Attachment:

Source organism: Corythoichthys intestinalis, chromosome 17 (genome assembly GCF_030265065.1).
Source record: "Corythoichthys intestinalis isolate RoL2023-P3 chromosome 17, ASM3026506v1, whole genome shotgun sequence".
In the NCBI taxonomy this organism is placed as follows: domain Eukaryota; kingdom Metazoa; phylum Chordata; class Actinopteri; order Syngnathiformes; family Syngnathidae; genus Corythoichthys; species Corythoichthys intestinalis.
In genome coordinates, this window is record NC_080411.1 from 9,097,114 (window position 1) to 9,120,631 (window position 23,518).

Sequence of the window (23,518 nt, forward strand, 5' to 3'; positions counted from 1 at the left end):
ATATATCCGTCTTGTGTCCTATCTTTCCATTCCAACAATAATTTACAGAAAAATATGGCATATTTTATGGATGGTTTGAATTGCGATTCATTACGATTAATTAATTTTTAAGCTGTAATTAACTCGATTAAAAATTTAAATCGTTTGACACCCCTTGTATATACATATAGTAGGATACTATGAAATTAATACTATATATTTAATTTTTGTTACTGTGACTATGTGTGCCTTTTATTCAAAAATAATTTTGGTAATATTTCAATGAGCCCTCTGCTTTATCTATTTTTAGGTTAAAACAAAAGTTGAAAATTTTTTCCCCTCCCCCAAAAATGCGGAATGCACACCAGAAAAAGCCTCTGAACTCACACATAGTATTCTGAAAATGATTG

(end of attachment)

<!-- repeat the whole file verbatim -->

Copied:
Source organism: Corythoichthys intestinalis, chromosome 17 (genome assembly GCF_030265065.1).
Source record: "Corythoichthys intestinalis isolate RoL2023-P3 chromosome 17, ASM3026506v1, whole genome shotgun sequence".
In the NCBI taxonomy this organism is placed as follows: domain Eukaryota; kingdom Metazoa; phylum Chordata; class Actinopteri; order Syngnathiformes; family Syngnathidae; genus Corythoichthys; species Corythoichthys intestinalis.
In genome coordinates, this window is record NC_080411.1 from 9,097,114 (window position 1) to 9,120,631 (window position 23,518).

Sequence of the window (23,518 nt, forward strand, 5' to 3'; positions counted from 1 at the left end):
ATATATCCGTCTTGTGTCCTATCTTTCCATTCCAACAATAATTTACAGAAAAATATGGCATATTTTATGGATGGTTTGAATTGCGATTCATTACGATTAATTAATTTTTAAGCTGTAATTAACTCGATTAAAAATTTAAATCGTTTGACACCCCTTGTATATACATATAGTAGGATACTATGAAATTAATACTATATATTTAATTTTTGTTACTGTGACTATGTGTGCCTTTTATTCAAAAATAATTTTGGTAATATTTCAATGAGCCCTCTGCTTTATCTATTTTTAGGTTAAAACAAAAGTTGAAAATTTTTTCCCCTCCCCCAAAAATGCGGAATGCACACCAGAAAAAGCCTCTGAACTCACACATAGTATTCTGAAAATGATTG